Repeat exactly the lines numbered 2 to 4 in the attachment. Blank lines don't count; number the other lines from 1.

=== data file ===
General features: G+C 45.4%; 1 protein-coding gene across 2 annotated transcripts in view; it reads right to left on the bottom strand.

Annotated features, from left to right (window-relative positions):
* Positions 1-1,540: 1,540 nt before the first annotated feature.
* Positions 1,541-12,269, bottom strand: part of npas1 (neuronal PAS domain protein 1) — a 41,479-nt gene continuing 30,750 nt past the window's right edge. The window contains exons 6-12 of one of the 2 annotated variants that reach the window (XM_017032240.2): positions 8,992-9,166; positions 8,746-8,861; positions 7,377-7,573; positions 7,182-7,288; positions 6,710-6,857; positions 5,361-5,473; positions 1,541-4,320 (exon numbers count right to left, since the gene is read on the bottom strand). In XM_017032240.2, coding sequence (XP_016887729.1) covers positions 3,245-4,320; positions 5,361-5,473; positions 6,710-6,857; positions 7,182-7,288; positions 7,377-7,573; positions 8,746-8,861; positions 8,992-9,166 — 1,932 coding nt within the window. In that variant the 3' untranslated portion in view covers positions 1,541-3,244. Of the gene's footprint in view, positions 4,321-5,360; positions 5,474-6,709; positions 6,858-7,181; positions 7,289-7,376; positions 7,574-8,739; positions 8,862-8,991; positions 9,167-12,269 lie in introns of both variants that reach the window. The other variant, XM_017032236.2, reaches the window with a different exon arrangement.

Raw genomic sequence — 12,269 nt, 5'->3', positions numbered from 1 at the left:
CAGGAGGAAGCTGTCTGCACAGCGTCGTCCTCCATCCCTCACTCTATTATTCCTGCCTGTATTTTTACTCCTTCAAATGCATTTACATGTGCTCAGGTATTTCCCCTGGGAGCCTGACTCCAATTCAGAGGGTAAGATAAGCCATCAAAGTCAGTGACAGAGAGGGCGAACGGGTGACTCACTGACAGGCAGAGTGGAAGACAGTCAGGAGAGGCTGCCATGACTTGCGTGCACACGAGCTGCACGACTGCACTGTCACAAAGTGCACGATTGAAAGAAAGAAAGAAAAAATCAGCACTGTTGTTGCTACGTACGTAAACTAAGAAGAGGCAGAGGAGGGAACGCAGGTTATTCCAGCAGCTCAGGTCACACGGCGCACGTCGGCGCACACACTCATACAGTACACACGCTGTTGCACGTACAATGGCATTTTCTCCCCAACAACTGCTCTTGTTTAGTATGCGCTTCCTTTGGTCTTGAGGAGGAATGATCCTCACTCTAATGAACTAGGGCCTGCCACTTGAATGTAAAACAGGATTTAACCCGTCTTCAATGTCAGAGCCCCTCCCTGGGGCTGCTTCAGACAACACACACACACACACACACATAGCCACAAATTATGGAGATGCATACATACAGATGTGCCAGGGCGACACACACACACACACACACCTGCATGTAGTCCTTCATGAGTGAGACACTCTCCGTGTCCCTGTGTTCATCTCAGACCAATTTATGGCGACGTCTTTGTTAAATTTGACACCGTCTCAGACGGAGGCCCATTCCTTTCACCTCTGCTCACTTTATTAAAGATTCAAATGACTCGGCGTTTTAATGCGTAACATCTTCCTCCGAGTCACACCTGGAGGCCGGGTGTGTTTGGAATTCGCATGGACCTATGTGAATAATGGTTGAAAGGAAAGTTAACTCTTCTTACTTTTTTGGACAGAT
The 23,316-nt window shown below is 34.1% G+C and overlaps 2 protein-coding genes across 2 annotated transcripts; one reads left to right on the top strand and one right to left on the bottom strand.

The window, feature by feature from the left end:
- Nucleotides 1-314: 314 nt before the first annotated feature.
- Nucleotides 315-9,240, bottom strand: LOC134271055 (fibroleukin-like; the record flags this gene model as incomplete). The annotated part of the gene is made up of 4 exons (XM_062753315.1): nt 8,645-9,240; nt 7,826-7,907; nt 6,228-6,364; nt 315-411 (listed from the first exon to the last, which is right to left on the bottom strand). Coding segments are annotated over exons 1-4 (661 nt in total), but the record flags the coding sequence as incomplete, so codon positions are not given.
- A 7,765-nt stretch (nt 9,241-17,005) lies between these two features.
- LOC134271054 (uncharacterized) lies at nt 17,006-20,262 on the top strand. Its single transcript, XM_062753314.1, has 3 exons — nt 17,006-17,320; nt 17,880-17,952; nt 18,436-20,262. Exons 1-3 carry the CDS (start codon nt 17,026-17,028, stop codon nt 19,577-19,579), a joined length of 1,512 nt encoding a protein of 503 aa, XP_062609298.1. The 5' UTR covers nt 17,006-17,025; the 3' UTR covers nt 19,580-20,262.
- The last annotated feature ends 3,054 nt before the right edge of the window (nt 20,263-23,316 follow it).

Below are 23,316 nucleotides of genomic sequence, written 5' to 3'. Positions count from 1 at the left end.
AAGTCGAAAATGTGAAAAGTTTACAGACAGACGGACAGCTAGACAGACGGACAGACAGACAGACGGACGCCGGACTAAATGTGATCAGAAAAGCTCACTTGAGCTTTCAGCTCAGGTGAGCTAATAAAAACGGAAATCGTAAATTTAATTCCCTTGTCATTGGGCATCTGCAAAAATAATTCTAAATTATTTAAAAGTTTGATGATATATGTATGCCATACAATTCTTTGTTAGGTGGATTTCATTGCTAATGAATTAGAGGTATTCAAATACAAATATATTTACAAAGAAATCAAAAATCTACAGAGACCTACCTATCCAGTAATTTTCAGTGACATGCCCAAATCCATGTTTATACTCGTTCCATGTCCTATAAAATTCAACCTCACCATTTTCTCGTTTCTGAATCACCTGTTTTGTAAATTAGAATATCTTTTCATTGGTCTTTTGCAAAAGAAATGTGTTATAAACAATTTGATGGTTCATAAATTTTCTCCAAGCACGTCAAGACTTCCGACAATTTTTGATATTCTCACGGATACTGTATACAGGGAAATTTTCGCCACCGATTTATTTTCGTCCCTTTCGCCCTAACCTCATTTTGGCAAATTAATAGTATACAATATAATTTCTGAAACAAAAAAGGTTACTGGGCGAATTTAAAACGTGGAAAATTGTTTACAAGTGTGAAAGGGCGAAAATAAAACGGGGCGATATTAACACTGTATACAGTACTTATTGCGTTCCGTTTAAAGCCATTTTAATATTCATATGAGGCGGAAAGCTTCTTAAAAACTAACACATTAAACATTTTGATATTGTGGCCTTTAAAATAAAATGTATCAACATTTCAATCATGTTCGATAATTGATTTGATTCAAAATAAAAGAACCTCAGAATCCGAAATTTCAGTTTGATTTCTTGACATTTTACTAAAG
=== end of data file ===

Annotated features, from left to right (window-relative positions):
* Positions 1-1,540: 1,540 nt before the first annotated feature.
* Positions 1,541-12,269, bottom strand: part of npas1 (neuronal PAS domain protein 1) — a 41,479-nt gene continuing 30,750 nt past the window's right edge. The window contains exons 6-12 of one of the 2 annotated variants that reach the window (XM_017032240.2): positions 8,992-9,166; positions 8,746-8,861; positions 7,377-7,573; positions 7,182-7,288; positions 6,710-6,857; positions 5,361-5,473; positions 1,541-4,320 (exon numbers count right to left, since the gene is read on the bottom strand). In XM_017032240.2, coding sequence (XP_016887729.1) covers positions 3,245-4,320; positions 5,361-5,473; positions 6,710-6,857; positions 7,182-7,288; positions 7,377-7,573; positions 8,746-8,861; positions 8,992-9,166 — 1,932 coding nt within the window. In that variant the 3' untranslated portion in view covers positions 1,541-3,244. Of the gene's footprint in view, positions 4,321-5,360; positions 5,474-6,709; positions 6,858-7,181; positions 7,289-7,376; positions 7,574-8,739; positions 8,862-8,991; positions 9,167-12,269 lie in introns of both variants that reach the window. The other variant, XM_017032236.2, reaches the window with a different exon arrangement.